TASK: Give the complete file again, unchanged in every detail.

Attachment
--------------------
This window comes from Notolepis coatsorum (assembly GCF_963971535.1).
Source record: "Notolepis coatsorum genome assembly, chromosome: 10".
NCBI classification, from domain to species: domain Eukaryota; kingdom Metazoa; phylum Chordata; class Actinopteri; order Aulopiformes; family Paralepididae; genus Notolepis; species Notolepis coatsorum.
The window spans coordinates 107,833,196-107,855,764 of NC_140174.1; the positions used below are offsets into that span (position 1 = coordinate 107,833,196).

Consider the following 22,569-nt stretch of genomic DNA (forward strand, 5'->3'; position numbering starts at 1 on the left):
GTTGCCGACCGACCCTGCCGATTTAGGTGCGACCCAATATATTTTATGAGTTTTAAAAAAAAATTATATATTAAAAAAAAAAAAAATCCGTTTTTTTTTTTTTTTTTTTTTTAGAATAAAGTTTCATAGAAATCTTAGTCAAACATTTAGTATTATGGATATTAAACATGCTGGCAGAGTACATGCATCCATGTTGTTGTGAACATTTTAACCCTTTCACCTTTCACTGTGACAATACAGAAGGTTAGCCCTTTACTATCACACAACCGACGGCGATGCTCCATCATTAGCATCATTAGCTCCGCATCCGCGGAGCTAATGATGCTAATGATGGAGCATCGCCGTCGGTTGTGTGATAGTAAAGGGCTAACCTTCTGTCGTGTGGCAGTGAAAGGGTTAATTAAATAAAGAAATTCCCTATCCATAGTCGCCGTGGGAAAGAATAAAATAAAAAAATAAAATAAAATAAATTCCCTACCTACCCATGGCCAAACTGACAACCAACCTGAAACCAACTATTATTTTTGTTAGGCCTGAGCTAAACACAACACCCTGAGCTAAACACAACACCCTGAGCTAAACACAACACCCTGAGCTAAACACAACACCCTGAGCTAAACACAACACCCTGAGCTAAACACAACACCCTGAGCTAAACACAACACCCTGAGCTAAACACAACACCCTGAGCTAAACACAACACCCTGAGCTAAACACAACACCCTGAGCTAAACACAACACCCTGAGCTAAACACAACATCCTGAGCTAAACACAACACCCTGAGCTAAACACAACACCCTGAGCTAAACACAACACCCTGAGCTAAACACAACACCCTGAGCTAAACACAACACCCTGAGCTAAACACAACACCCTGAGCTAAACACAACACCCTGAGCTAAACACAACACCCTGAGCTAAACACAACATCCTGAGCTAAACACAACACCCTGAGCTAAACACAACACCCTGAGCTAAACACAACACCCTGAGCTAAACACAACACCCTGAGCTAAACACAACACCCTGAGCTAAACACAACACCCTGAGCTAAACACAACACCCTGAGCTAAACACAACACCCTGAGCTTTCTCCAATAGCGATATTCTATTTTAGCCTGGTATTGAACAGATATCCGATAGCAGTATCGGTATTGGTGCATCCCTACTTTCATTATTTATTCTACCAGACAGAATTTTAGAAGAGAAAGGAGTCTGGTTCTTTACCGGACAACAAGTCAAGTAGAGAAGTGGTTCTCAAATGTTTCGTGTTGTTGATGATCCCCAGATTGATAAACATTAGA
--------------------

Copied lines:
This window comes from Notolepis coatsorum (assembly GCF_963971535.1).
Source record: "Notolepis coatsorum genome assembly, chromosome: 10".
NCBI classification, from domain to species: domain Eukaryota; kingdom Metazoa; phylum Chordata; class Actinopteri; order Aulopiformes; family Paralepididae; genus Notolepis; species Notolepis coatsorum.
The window spans coordinates 107,833,196-107,855,764 of NC_140174.1; the positions used below are offsets into that span (position 1 = coordinate 107,833,196).

Consider the following 22,569-nt stretch of genomic DNA (forward strand, 5'->3'; position numbering starts at 1 on the left):
GTTGCCGACCGACCCTGCCGATTTAGGTGCGACCCAATATATTTTATGAGTTTTAAAAAAAAATTATATATTAAAAAAAAAAAAAATCCGTTTTTTTTTTTTTTTTTTTTTTAGAATAAAGTTTCATAGAAATCTTAGTCAAACATTTAGTATTATGGATATTAAACATGCTGGCAGAGTACATGCATCCATGTTGTTGTGAACATTTTAACCCTTTCACCTTTCACTGTGACAATACAGAAGGTTAGCCCTTTACTATCACACAACCGACGGCGATGCTCCATCATTAGCATCATTAGCTCCGCATCCGCGGAGCTAATGATGCTAATGATGGAGCATCGCCGTCGGTTGTGTGATAGTAAAGGGCTAACCTTCTGTCGTGTGGCAGTGAAAGGGTTAATTAAATAAAGAAATTCCCTATCCATAGTCGCCGTGGGAAAGAATAAAATAAAAAAATAAAATAAAATAAATTCCCTACCTACCCATGGCCAAACTGACAACCAACCTGAAACCAACTATTATTTTTGTTAGGCCTGAGCTAAACACAACACCCTGAGCTAAACACAACACCCTGAGCTAAACACAACACCCTGAGCTAAACACAACACCCTGAGCTAAACACAACACCCTGAGCTAAACACAACACCCTGAGCTAAACACAACACCCTGAGCTAAACACAACACCCTGAGCTAAACACAACACCCTGAGCTAAACACAACACCCTGAGCTAAACACAACACCCTGAGCTAAACACAACATCCTGAGCTAAACACAACACCCTGAGCTAAACACAACACCCTGAGCTAAACACAACACCCTGAGCTAAACACAACACCCTGAGCTAAACACAACACCCTGAGCTAAACACAACACCCTGAGCTAAACACAACACCCTGAGCTAAACACAACACCCTGAGCTAAACACAACATCCTGAGCTAAACACAACACCCTGAGCTAAACACAACACCCTGAGCTAAACACAACACCCTGAGCTAAACACAACACCCTGAGCTAAACACAACACCCTGAGCTAAACACAACACCCTGAGCTAAACACAACACCCTGAGCTAAACACAACACCCTGAGCTTTCTCCAATAGCGATATTCTATTTTAGCCTGGTATTGAACAGATATCCGATAGCAGTATCGGTATTGGTGCATCCCTACTTTCATTATTTATTCTACCAGACAGAATTTTAGAAGAGAAAGGAGTCTGGTTCTTTACCGGACAACAAGTCAAGTAGAGAAGTGGTTCTCAAATGTTTCGTGTTGTTGATGATCCCCAGATTGATAAACATTAGA